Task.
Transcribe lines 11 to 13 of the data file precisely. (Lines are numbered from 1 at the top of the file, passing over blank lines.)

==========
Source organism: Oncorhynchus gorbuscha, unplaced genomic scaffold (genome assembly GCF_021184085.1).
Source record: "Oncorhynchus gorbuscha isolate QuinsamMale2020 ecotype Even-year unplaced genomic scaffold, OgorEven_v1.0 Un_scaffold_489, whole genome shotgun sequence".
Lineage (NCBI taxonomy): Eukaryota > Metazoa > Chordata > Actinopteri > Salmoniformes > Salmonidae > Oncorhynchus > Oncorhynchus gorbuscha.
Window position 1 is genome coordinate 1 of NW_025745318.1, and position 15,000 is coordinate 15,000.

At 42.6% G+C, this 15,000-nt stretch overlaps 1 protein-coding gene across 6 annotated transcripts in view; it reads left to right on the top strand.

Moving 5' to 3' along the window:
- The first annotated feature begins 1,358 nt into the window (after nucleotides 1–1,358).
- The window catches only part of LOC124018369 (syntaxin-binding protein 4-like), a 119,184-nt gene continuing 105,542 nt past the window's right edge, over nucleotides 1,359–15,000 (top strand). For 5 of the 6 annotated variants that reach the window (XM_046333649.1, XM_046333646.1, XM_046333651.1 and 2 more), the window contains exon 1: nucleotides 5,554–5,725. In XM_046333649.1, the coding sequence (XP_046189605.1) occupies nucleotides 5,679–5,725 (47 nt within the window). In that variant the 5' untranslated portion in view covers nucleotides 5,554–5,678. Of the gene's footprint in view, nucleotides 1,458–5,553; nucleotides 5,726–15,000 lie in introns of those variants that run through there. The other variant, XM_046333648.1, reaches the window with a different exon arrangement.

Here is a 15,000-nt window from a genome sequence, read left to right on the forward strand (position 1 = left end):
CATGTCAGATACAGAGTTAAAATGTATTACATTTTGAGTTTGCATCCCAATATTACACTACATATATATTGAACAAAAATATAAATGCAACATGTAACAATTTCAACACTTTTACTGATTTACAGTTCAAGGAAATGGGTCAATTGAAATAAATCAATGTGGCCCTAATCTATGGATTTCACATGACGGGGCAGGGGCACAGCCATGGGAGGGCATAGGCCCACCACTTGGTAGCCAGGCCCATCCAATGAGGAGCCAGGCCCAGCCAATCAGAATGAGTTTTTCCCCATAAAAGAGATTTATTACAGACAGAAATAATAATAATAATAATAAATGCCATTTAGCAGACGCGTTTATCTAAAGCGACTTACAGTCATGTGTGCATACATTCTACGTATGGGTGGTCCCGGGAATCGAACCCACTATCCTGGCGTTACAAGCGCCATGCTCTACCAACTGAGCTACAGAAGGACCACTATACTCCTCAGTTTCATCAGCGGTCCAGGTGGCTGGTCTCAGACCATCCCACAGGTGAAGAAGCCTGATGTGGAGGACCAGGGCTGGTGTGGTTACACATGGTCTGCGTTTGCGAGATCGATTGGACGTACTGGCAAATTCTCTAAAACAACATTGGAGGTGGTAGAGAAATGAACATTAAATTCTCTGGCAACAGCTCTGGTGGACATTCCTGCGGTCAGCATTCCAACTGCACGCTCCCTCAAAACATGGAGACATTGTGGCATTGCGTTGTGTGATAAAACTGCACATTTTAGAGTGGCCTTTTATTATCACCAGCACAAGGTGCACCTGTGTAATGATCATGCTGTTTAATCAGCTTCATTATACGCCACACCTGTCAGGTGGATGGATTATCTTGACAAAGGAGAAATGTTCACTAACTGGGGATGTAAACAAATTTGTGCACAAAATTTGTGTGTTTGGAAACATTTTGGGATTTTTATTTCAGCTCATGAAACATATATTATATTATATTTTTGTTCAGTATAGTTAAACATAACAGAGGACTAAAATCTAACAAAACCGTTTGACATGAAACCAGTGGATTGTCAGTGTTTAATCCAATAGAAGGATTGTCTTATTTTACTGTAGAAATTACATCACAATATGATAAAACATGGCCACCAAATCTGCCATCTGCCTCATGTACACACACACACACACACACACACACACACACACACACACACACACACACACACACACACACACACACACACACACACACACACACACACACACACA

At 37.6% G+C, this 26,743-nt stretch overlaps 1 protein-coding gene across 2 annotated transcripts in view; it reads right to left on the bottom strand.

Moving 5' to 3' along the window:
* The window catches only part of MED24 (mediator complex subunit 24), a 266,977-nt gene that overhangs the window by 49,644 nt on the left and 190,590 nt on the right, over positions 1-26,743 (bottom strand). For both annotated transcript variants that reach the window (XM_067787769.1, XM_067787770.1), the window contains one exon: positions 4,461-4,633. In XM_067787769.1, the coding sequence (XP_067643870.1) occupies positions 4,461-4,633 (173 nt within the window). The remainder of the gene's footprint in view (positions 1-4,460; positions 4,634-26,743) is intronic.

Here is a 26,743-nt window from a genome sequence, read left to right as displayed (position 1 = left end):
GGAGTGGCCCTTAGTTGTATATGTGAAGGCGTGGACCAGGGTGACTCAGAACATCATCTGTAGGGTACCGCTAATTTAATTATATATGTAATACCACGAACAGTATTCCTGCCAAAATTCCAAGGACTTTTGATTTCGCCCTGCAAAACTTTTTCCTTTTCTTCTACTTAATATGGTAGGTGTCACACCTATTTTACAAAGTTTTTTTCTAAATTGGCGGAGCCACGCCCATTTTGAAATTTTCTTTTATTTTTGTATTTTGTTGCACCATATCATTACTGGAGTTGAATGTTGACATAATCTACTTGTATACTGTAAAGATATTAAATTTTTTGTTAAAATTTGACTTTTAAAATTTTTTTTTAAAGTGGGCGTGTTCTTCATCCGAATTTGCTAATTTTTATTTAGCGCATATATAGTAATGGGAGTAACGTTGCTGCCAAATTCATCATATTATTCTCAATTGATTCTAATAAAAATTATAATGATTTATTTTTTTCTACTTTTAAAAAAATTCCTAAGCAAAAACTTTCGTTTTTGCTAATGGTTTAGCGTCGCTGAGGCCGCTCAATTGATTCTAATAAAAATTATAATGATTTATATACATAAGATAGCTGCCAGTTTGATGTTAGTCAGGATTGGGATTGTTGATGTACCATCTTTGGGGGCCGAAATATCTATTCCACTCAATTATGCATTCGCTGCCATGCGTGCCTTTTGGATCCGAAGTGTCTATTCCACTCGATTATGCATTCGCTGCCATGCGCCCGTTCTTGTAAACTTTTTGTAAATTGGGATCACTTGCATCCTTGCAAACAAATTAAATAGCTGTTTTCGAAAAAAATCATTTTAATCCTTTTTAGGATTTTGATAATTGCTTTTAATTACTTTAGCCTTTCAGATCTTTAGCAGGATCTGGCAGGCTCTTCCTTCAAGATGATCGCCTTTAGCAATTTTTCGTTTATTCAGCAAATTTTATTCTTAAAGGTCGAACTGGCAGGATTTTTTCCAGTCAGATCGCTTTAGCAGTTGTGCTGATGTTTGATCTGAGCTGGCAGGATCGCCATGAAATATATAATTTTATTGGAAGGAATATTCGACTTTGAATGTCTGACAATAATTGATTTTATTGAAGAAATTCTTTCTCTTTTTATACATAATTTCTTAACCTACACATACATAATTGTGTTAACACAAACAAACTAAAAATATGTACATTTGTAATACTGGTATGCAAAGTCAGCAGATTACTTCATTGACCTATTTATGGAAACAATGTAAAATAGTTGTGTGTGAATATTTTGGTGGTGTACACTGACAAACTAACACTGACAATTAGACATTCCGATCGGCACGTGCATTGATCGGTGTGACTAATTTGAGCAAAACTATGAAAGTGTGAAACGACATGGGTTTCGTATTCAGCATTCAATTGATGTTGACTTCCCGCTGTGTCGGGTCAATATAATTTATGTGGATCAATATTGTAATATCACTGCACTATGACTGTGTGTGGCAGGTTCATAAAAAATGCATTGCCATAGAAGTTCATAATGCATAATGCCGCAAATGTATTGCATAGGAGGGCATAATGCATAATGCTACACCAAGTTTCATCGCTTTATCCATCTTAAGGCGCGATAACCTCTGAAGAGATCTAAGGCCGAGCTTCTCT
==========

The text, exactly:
At 37.6% G+C, this 26,743-nt stretch overlaps 1 protein-coding gene across 2 annotated transcripts in view; it reads right to left on the bottom strand.

Moving 5' to 3' along the window:
* The window catches only part of MED24 (mediator complex subunit 24), a 266,977-nt gene that overhangs the window by 49,644 nt on the left and 190,590 nt on the right, over positions 1-26,743 (bottom strand). For both annotated transcript variants that reach the window (XM_067787769.1, XM_067787770.1), the window contains one exon: positions 4,461-4,633. In XM_067787769.1, the coding sequence (XP_067643870.1) occupies positions 4,461-4,633 (173 nt within the window). The remainder of the gene's footprint in view (positions 1-4,460; positions 4,634-26,743) is intronic.